Finally, SPs must file an annual CPNI certification with the FCC. Among other things, the notification must include (i) an explanation of any actions taken against data brokers; (ii) a summary of all customer complaints received in the past year concerning the unauthorized release of CPNI; and (iii) a compliance certificate, signed by an officer, stating the officer has personal knowledge that the SP has established operating procedures that are adequate to ensure compliance with the FCC's CPNI rules. This CPNI certification must be made available to the public.

Even with the new CPNI rules in place, the FCC is insisting that SPs take affirmative measures to discover and protect against activity that is indicative of pretexting above and beyond what is required by the rules. Although CPNI rules are very complex, providers should expect strict FCC enforcement. Any unauthorized disclosure of CPNI likely will subject a SP to enforcement action, and the agency has already demonstrated its willingness to levy significant fines for even administrative and record-keeping errors.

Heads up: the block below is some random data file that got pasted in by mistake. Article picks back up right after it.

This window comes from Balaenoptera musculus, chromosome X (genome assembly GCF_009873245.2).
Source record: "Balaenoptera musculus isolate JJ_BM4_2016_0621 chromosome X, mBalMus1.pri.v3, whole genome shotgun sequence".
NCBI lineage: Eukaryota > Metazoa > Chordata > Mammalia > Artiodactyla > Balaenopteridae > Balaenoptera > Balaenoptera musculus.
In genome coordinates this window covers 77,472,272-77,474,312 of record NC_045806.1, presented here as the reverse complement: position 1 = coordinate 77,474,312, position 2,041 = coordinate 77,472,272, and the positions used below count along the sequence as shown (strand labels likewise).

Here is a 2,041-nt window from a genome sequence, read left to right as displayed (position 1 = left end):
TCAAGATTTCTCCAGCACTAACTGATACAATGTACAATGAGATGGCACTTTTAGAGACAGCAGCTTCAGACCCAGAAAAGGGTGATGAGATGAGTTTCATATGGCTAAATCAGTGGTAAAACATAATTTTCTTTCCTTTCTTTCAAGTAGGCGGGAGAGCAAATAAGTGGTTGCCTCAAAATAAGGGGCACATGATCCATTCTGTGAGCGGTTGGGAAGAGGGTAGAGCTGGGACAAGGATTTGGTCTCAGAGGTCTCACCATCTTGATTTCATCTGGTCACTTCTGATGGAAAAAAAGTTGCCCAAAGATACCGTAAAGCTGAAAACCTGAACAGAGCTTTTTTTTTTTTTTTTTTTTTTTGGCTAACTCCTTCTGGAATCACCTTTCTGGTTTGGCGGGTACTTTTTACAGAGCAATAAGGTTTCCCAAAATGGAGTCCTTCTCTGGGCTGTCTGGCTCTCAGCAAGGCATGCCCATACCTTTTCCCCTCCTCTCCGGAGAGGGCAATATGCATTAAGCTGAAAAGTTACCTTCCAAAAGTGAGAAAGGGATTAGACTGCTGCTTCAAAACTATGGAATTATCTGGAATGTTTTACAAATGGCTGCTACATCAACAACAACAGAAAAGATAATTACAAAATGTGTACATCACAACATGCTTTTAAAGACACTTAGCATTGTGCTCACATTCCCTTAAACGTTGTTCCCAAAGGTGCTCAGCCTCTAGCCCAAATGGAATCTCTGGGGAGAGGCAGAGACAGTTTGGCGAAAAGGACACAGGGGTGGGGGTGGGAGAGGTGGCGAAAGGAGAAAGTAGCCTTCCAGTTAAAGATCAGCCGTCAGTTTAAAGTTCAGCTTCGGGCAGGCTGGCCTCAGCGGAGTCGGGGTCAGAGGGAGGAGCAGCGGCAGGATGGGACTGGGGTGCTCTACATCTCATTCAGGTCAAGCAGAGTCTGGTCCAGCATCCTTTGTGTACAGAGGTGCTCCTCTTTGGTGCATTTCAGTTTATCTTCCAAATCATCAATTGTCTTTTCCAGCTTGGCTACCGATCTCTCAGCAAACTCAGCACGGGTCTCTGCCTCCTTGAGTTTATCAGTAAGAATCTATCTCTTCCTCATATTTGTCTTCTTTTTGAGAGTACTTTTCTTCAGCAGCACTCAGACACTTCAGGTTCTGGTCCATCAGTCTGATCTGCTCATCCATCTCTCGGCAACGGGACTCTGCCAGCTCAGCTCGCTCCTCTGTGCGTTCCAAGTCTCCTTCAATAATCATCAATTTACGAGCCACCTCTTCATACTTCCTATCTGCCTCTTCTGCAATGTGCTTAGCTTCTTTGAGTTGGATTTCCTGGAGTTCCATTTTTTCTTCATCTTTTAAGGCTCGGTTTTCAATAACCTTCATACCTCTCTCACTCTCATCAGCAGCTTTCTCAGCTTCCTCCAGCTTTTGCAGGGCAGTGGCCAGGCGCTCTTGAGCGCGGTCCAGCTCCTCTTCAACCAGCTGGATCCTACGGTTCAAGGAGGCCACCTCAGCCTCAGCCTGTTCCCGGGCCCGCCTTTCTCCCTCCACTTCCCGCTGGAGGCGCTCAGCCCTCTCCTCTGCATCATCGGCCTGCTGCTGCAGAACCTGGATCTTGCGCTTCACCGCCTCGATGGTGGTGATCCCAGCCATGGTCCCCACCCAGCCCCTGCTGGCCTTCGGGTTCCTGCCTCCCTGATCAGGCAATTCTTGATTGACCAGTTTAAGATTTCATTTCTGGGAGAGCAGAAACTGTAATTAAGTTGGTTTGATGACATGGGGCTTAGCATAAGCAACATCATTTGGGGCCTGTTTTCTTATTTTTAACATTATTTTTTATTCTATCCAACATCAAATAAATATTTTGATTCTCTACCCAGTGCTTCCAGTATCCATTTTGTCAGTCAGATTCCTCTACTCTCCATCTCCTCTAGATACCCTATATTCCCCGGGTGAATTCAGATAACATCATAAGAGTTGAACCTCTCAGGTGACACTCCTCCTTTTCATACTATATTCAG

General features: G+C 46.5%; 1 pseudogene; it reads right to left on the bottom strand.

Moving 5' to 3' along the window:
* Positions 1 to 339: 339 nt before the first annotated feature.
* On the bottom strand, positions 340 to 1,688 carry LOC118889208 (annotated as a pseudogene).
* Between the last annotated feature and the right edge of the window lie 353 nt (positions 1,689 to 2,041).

William B. Wilhelm is a partner and Jeffrey R. Strenkowski is an associate at the global law firm of Bingham McCutchen LLP. For more information, please visit them online at The preceding represents the views of the authors only and does not necessarily represent the views of Bingham McCutchen LLP or its clients. Bingham McCutchen represented the Petitioners in the case described above.